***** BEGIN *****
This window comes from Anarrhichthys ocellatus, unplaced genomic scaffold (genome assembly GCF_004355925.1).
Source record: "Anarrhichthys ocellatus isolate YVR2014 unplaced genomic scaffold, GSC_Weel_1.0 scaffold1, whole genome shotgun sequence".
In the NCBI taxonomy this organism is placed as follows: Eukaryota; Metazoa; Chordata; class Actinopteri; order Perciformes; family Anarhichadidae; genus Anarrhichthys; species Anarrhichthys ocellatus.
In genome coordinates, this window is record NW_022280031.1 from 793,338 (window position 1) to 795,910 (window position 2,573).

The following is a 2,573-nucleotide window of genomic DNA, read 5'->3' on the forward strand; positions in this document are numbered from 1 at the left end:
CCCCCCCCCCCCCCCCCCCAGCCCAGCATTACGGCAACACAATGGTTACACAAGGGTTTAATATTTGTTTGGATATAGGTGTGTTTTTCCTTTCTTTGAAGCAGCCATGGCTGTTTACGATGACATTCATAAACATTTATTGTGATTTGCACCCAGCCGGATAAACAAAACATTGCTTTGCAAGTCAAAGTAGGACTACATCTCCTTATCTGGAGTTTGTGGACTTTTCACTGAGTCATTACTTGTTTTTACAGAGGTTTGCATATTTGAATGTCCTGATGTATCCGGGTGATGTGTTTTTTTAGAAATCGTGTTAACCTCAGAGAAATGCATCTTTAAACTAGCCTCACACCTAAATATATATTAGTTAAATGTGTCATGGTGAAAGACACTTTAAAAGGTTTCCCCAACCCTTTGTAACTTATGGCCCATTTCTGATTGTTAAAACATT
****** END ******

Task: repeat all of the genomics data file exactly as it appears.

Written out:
This window comes from Anarrhichthys ocellatus, unplaced genomic scaffold (genome assembly GCF_004355925.1).
Source record: "Anarrhichthys ocellatus isolate YVR2014 unplaced genomic scaffold, GSC_Weel_1.0 scaffold1, whole genome shotgun sequence".
In the NCBI taxonomy this organism is placed as follows: Eukaryota; Metazoa; Chordata; class Actinopteri; order Perciformes; family Anarhichadidae; genus Anarrhichthys; species Anarrhichthys ocellatus.
In genome coordinates, this window is record NW_022280031.1 from 793,338 (window position 1) to 795,910 (window position 2,573).

The following is a 2,573-nucleotide window of genomic DNA, read 5'->3' on the forward strand; positions in this document are numbered from 1 at the left end:
CCCCCCCCCCCCCCCCCCCAGCCCAGCATTACGGCAACACAATGGTTACACAAGGGTTTAATATTTGTTTGGATATAGGTGTGTTTTTCCTTTCTTTGAAGCAGCCATGGCTGTTTACGATGACATTCATAAACATTTATTGTGATTTGCACCCAGCCGGATAAACAAAACATTGCTTTGCAAGTCAAAGTAGGACTACATCTCCTTATCTGGAGTTTGTGGACTTTTCACTGAGTCATTACTTGTTTTTACAGAGGTTTGCATATTTGAATGTCCTGATGTATCCGGGTGATGTGTTTTTTTAGAAATCGTGTTAACCTCAGAGAAATGCATCTTTAAACTAGCCTCACACCTAAATATATATTAGTTAAATGTGTCATGGTGAAAGACACTTTAAAAGGTTTCCCCAACCCTTTGTAACTTATGGCCCATTTCTGATTGTTAAAACATT